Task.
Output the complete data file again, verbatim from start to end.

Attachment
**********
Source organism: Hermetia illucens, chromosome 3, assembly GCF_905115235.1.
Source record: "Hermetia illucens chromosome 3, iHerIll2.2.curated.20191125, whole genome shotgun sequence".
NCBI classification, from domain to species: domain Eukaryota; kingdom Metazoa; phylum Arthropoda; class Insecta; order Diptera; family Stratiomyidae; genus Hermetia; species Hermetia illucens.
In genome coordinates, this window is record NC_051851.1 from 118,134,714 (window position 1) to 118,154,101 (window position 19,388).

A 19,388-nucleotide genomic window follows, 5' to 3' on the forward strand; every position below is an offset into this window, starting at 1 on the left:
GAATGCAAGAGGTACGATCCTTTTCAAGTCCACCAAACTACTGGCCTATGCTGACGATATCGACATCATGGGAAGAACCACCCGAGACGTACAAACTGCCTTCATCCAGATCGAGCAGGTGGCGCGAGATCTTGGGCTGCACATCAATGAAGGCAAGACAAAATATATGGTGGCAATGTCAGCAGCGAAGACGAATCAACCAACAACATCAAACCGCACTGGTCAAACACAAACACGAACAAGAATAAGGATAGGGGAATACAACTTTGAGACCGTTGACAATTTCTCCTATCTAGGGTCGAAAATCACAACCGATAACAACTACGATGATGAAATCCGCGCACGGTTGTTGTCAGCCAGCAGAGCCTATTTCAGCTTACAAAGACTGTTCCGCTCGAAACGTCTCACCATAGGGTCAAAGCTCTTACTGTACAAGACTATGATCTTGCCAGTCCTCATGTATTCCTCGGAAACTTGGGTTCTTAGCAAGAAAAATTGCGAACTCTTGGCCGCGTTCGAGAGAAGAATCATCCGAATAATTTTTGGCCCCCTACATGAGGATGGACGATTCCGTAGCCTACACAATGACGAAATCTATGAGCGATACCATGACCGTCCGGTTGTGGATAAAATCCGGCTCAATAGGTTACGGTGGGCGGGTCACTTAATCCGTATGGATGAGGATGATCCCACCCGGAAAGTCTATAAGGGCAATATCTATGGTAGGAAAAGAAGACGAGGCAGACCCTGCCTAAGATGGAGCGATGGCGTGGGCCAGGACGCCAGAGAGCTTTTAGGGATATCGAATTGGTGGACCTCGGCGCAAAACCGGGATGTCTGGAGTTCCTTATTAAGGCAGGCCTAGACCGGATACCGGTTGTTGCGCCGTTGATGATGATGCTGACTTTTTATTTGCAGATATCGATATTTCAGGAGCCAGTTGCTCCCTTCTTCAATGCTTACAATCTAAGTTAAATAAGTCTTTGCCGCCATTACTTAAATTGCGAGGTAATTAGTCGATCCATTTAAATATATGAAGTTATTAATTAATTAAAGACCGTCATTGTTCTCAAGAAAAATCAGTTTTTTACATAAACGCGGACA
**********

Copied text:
Source organism: Hermetia illucens, chromosome 3, assembly GCF_905115235.1.
Source record: "Hermetia illucens chromosome 3, iHerIll2.2.curated.20191125, whole genome shotgun sequence".
NCBI classification, from domain to species: domain Eukaryota; kingdom Metazoa; phylum Arthropoda; class Insecta; order Diptera; family Stratiomyidae; genus Hermetia; species Hermetia illucens.
In genome coordinates, this window is record NC_051851.1 from 118,134,714 (window position 1) to 118,154,101 (window position 19,388).

A 19,388-nucleotide genomic window follows, 5' to 3' on the forward strand; every position below is an offset into this window, starting at 1 on the left:
GAATGCAAGAGGTACGATCCTTTTCAAGTCCACCAAACTACTGGCCTATGCTGACGATATCGACATCATGGGAAGAACCACCCGAGACGTACAAACTGCCTTCATCCAGATCGAGCAGGTGGCGCGAGATCTTGGGCTGCACATCAATGAAGGCAAGACAAAATATATGGTGGCAATGTCAGCAGCGAAGACGAATCAACCAACAACATCAAACCGCACTGGTCAAACACAAACACGAACAAGAATAAGGATAGGGGAATACAACTTTGAGACCGTTGACAATTTCTCCTATCTAGGGTCGAAAATCACAACCGATAACAACTACGATGATGAAATCCGCGCACGGTTGTTGTCAGCCAGCAGAGCCTATTTCAGCTTACAAAGACTGTTCCGCTCGAAACGTCTCACCATAGGGTCAAAGCTCTTACTGTACAAGACTATGATCTTGCCAGTCCTCATGTATTCCTCGGAAACTTGGGTTCTTAGCAAGAAAAATTGCGAACTCTTGGCCGCGTTCGAGAGAAGAATCATCCGAATAATTTTTGGCCCCCTACATGAGGATGGACGATTCCGTAGCCTACACAATGACGAAATCTATGAGCGATACCATGACCGTCCGGTTGTGGATAAAATCCGGCTCAATAGGTTACGGTGGGCGGGTCACTTAATCCGTATGGATGAGGATGATCCCACCCGGAAAGTCTATAAGGGCAATATCTATGGTAGGAAAAGAAGACGAGGCAGACCCTGCCTAAGATGGAGCGATGGCGTGGGCCAGGACGCCAGAGAGCTTTTAGGGATATCGAATTGGTGGACCTCGGCGCAAAACCGGGATGTCTGGAGTTCCTTATTAAGGCAGGCCTAGACCGGATACCGGTTGTTGCGCCGTTGATGATGATGCTGACTTTTTATTTGCAGATATCGATATTTCAGGAGCCAGTTGCTCCCTTCTTCAATGCTTACAATCTAAGTTAAATAAGTCTTTGCCGCCATTACTTAAATTGCGAGGTAATTAGTCGATCCATTTAAATATATGAAGTTATTAATTAATTAAAGACCGTCATTGTTCTCAAGAAAAATCAGTTTTTTACATAAACGCGGACA